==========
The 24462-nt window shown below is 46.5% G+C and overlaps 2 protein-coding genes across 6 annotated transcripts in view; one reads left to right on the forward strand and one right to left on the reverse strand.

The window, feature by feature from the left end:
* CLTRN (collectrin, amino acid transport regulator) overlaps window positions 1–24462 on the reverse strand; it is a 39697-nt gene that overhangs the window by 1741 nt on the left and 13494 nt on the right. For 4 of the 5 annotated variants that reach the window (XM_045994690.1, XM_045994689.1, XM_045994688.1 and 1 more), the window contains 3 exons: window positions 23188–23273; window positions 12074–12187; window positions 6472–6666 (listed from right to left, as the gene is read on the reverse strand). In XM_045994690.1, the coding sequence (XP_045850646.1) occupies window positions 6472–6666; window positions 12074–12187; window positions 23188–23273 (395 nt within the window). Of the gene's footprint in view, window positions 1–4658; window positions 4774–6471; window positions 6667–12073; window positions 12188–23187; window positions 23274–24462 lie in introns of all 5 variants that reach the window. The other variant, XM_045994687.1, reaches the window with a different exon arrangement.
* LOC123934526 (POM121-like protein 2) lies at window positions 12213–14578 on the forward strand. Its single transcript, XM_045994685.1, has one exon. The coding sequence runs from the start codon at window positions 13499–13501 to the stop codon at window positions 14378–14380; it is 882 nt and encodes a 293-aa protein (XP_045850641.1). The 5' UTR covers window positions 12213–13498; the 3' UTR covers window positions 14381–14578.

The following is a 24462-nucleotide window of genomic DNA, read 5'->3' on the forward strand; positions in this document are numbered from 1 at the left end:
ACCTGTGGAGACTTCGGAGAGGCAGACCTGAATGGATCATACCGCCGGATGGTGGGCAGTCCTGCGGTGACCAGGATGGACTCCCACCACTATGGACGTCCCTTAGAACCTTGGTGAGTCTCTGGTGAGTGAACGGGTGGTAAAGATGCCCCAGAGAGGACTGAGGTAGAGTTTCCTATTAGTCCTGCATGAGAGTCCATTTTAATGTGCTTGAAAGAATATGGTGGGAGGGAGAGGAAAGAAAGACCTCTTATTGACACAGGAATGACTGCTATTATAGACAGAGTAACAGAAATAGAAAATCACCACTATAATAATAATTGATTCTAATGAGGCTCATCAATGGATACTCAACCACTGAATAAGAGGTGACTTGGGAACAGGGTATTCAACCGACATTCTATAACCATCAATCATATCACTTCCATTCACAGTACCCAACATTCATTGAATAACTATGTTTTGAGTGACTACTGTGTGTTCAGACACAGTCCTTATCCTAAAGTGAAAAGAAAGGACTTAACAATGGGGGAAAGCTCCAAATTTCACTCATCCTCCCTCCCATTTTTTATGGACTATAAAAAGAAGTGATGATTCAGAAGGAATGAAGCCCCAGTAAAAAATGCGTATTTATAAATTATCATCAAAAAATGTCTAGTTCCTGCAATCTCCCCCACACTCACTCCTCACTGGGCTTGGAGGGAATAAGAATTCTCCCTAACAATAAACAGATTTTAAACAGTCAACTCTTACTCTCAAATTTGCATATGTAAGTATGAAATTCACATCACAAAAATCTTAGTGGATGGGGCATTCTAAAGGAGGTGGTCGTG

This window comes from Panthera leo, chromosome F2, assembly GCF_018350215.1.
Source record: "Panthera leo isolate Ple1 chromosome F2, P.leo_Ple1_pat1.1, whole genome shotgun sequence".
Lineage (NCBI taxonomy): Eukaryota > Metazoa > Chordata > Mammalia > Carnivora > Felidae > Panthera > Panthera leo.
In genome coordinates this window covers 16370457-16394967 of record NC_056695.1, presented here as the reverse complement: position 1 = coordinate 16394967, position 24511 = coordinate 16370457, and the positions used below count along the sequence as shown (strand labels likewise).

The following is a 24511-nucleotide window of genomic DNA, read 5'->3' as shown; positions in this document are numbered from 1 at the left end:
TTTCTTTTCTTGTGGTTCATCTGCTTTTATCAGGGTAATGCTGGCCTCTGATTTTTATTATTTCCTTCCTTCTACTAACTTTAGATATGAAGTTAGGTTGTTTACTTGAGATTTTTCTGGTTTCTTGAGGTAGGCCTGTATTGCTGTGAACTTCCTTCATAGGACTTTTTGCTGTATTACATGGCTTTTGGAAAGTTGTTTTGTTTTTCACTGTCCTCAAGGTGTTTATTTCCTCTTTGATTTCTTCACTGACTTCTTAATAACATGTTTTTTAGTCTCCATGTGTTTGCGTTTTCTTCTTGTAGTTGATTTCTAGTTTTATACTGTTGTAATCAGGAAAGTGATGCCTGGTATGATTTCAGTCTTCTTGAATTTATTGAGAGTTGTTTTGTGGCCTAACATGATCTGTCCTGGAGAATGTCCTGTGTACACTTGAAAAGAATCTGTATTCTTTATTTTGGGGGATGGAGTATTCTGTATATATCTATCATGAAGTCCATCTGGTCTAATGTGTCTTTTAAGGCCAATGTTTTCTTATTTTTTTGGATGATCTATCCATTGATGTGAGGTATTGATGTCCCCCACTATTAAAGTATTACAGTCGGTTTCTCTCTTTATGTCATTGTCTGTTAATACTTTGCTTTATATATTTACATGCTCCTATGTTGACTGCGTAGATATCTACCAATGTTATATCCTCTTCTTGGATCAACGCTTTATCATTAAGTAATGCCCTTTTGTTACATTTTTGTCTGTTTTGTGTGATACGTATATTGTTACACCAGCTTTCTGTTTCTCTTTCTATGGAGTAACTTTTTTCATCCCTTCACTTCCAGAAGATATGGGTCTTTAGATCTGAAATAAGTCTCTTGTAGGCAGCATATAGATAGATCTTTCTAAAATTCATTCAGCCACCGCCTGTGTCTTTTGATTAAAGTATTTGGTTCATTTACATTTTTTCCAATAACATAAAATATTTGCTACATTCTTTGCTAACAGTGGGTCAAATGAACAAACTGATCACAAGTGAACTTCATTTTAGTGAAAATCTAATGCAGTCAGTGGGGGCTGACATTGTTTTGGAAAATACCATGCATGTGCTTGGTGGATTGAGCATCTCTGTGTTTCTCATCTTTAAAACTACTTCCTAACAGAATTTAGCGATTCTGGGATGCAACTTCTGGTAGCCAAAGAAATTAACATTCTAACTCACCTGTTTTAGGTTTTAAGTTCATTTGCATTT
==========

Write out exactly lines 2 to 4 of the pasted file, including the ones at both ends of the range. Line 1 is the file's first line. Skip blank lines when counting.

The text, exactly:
The window, feature by feature from the left end:
* CLTRN (collectrin, amino acid transport regulator) overlaps window positions 1–24462 on the reverse strand; it is a 39697-nt gene that overhangs the window by 1741 nt on the left and 13494 nt on the right. For 4 of the 5 annotated variants that reach the window (XM_045994690.1, XM_045994689.1, XM_045994688.1 and 1 more), the window contains 3 exons: window positions 23188–23273; window positions 12074–12187; window positions 6472–6666 (listed from right to left, as the gene is read on the reverse strand). In XM_045994690.1, the coding sequence (XP_045850646.1) occupies window positions 6472–6666; window positions 12074–12187; window positions 23188–23273 (395 nt within the window). Of the gene's footprint in view, window positions 1–4658; window positions 4774–6471; window positions 6667–12073; window positions 12188–23187; window positions 23274–24462 lie in introns of all 5 variants that reach the window. The other variant, XM_045994687.1, reaches the window with a different exon arrangement.
* LOC123934526 (POM121-like protein 2) lies at window positions 12213–14578 on the forward strand. Its single transcript, XM_045994685.1, has one exon. The coding sequence runs from the start codon at window positions 13499–13501 to the stop codon at window positions 14378–14380; it is 882 nt and encodes a 293-aa protein (XP_045850641.1). The 5' UTR covers window positions 12213–13498; the 3' UTR covers window positions 14381–14578.